[0008] This and other embodiments can include one or more of the following features. The controlled manner of applying the pulsed laser energy can cause the first and second quantities of the powder material to fully melt. The controlled manner of applying the pulsed laser energy can reduce at least one microstructural defect in the first layer and the at least one additional layer, and the at least one microstructural defect can be chosen from the group consisting of microcracks and porosity. The pre-alloyed metallic powder material including Nickel, Titanium and Hafnium can further include a filler material or an additive material. The near net shape medical device can be a component used in an orthopedic procedure to repair a joint. The component can be a pin, a nail, a screw or a staple. The component can be an intervertebral cage. The component can be a component used in an orthodontic procedure. The component can be a wire or a pin. The fabricated near net shape medical device can be subsequently aged such that the Af temperature is less than body temperature and the UTS is at least 900 MPa. The pre-alloyed metallic powder material can have a nickel content greater than 50 atomic percent. The fabricated near net shape medical device can have less than 2% residual set (plastic deformation) is observed after a 6% tensile deformation. The aging temperature can be between 350 and 550.degree. C. The aging temperature can be between 400-600.degree. C. for 5-500 minutes. The aging process temperature and timing can be selected so that the UTS of the component increases by at least 100 MPa. The near net shape medical device can be fabricated for implantation into the human body. The fabricated near net shape medical device after performing the aging step can be at least 2% Hf aged such that the H-phase of the NiTiHf precipitate is present in the near net shape medical device. The pre-alloyed metallic powder material can have a Hafnium atomic percentage less than 20%. The pre-alloyed metallic powder material can have a Hafnium atomic percentage of between 4-6%. The pre-alloyed metallic powder material can have a Hafnium atomic percentage of between 4-10%, Ni atomic percentage between 50.5-51.5% with the remainder comprising Ti.

[0009] In general, in one embodiment, a near net shape implantable medical device fabricated using an additive manufacturing technique using a pre-alloyed metallic powder material includes NiTHf, the implantable medical device having an Af temperature of less than body temperature and an UTS of at least 900 MPa.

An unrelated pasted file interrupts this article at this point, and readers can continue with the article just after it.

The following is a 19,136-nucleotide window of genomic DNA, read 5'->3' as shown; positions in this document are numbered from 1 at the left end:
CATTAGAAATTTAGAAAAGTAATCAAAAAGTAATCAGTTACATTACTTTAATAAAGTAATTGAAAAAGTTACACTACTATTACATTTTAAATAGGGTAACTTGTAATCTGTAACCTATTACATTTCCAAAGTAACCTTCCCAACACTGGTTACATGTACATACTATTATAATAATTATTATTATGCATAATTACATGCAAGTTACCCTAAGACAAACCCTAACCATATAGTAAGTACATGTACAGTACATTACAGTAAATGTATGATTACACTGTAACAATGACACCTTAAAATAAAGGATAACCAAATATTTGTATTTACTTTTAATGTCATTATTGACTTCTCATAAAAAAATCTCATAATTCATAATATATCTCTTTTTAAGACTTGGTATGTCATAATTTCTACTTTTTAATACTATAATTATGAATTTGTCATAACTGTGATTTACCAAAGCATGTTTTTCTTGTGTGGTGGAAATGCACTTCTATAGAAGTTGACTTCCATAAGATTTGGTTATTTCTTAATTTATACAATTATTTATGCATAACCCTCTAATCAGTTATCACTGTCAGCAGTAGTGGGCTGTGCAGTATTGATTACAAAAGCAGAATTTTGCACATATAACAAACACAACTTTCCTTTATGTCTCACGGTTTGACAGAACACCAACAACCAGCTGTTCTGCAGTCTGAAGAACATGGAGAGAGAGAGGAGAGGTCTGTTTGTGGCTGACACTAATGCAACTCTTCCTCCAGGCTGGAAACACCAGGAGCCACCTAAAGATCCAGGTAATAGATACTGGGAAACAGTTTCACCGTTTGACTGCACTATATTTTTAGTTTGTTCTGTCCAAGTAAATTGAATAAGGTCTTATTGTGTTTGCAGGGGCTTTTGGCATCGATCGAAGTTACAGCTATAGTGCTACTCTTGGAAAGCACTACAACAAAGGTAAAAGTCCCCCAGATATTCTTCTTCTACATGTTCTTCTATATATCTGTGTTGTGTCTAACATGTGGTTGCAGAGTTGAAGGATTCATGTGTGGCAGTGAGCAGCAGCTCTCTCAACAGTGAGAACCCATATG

[0010] This and other embodiments can include one or more of the following features. The Nickel content of the pre-alloyed metallic powder material including NiTHf can be greater than 50 atomic percent. The Hafnium content of the pre-alloyed metallic powder material including NiTHf can be less than 20 atomic percent. The Hafnium content of the pre-alloyed metallic powder material including NiTHf can be between 4-6 atomic percent. The pre-alloyed metallic powder material can have a Hafnium atomic percentage of between 4-10%, Ni atomic percentage between 50.5-51.5% with the remainder comprising Ti. The near net shape medical device can be a component used in an orthopedic procedure to repair a joint. The component can be a pin, a nail, a screw or a staple. The near net shape medical device can be an intervertebral cage. The near net shape medical device can be a component used in an orthodontic procedure. The component can be a wire or a pin. A near net shape implantable device can have structure, shape or features to enhance bone or tissue in growth.

BRIEF DESCRIPTION OF THE DRAWINGS

[0011] The novel features of the invention are set forth with particularity in the claims that follow. A better understanding of the features and advantages of the present invention will be obtained by reference to the following detailed description that sets forth illustrative embodiments, in which the principles of the invention are utilized, and the accompanying drawings of which: